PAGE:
The current state finance system is not good for any Texas students, according to Alamo Heights Independent School District Superintendent Kevin Brown. The shortcomings for low income communities are more obvious, but many people do not realize how the current system shortchanges students in property-wealthy districts as well.
According to Brown, the current school finance system increasingly relies on small, property-rich districts to fund the state’s financial obligations to property-poor districts.
The result, rather than creating a fair and level system, is that inadequate funds are recirculated among school districts, and no one is getting the level of state funding they need.
Brown serves as president of the Texas School Coalition (TXSC), one of the plaintiffs in the 2011 lawsuit dismissed by the Texas Supreme Court in May 2016.
The TXSC represents 140 districts subject to increasingly burdensome recapture practices, which, according to Brown, have replaced funds the state promised to contribute to property-poor districts.
When the recapture program started in 1993, better known as “Robin Hood,” a mere 33 districts fell into the income bracket the allowed the state to redistribute a portion of their locally collected taxes to other districts. It was meant to be an additional revenue stream as the state ensured equitable funding for districts who could not meet adequate funding through their local taxes, due to low property value.
The parameters were laid out in Chapter 41 of the Texas Education Code.
This would seem equitable, explains Brown, except that the state stopped updating their formula to account for rising property values, and the number of districts entering recapture, and the amount those districts pay, has exploded. Districts no longer have to be all that wealthy to enter recapture.
“Today, we have 448 districts that qualify as Chapter 41 districts for the 2016-17 school year, with approximately 250 of those expected to pay recapture. The annual amount of recapture paid by districts exceeds $1.5 billion,” a TXSC document explains.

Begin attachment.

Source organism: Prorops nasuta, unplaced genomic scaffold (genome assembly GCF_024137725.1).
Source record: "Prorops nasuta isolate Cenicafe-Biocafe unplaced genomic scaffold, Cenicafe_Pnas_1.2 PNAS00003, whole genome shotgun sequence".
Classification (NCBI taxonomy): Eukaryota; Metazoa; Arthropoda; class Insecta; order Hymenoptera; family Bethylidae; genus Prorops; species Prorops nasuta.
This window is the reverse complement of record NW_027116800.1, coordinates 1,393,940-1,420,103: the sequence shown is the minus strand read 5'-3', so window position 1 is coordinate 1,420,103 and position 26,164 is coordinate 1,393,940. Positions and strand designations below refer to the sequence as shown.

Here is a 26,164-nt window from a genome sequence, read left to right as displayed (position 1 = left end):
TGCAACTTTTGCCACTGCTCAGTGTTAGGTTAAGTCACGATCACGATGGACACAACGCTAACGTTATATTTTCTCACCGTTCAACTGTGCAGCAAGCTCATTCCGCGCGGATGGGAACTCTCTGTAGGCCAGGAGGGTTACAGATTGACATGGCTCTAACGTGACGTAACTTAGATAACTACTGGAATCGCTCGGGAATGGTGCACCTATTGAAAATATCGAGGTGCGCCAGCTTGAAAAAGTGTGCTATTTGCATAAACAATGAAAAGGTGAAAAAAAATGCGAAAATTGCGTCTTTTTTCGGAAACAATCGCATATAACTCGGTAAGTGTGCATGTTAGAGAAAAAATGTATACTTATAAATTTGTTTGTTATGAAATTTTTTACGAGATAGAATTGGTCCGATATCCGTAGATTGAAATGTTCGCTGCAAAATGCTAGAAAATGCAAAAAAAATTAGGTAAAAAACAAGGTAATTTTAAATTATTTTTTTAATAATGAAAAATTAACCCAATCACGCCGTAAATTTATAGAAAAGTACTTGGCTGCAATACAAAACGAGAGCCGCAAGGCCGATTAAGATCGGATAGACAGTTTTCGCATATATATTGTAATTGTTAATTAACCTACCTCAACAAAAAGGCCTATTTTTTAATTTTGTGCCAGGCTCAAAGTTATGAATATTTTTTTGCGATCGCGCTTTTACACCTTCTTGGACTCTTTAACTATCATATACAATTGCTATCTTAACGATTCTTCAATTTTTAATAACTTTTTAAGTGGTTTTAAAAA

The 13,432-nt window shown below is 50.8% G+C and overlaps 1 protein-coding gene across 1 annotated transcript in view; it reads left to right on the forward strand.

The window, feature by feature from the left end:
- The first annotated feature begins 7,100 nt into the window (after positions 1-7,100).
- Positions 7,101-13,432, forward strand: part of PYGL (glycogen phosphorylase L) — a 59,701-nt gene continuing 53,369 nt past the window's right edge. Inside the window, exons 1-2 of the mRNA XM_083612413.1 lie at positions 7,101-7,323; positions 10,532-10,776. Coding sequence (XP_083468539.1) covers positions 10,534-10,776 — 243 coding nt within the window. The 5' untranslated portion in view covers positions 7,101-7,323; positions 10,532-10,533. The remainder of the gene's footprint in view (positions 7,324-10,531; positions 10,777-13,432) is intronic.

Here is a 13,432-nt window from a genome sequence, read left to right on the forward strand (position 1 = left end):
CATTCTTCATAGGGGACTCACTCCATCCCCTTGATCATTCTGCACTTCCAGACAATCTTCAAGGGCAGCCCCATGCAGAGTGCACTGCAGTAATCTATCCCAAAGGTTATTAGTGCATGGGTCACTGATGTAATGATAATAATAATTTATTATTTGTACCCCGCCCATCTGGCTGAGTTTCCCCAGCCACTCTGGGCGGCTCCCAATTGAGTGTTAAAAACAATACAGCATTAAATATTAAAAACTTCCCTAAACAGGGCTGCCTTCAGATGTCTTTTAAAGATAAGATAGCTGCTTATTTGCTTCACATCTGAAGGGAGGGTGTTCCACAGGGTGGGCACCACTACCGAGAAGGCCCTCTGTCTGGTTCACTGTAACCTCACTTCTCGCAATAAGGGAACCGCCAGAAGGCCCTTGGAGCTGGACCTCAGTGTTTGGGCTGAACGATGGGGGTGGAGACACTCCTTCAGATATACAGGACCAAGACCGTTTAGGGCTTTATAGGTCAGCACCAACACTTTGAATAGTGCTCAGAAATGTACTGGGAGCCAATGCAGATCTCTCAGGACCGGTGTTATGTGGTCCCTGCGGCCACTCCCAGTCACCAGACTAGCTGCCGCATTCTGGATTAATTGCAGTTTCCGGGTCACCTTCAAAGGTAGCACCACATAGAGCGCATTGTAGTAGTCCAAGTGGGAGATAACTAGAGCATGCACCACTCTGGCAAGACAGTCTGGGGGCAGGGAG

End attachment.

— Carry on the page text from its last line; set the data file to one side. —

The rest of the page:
AHISD sends 50% of their revenue, $34,225,947 for 2016-2017, to the state under Chapter 41.
The parents of AHISD have proven that they are willing to pay for educational programs, Brown said, but with the state system set up the way it is, increasing local funding is actually difficult.
Currently Alamo Heights taxes at rate of $1.06. The $0.06 cents over the base rate ($1) are called “golden pennies” which means they get to keep all revenue generated by that tax burden.
Every penny that they increase the tax rate about $1.06 will be a “copper penny” and will be subject to recapture at such a rate as to make the issue politically unviable.
Whereas when San Antonio ISD gets double its value for every copper penny, Alamo Heights gets about half. SAISD voters have every reason to vote for a tax increase if they want a bang for the their buck. AHISD voters might as well just donate the money to the school.
That’s increasingly what they do. Booster and community money accounted for $813,000 in the AHISD budget for the 2016-17 school year. This money goes toward the districts maintenance and operation (M&O) budget, not enrichment or “above and beyond” projects, Brown said.
“What we want for our children is far and above what the state will provide funding for,” Brown said.
Things are about to get even worse.
In 2006, the state reduced districts’ allowable tax rate from $1.50 per $100 of property value to around $1. In property rich district, the revenue generated by the additional $0.50 was significantly more than in property poor districts. They had more to begin with, but they had a bigger loss to recoup after the cuts.
District revenue loss across the state was so significant, the legislature introduced the Addition State Aid for Tax Reduction (ASATR).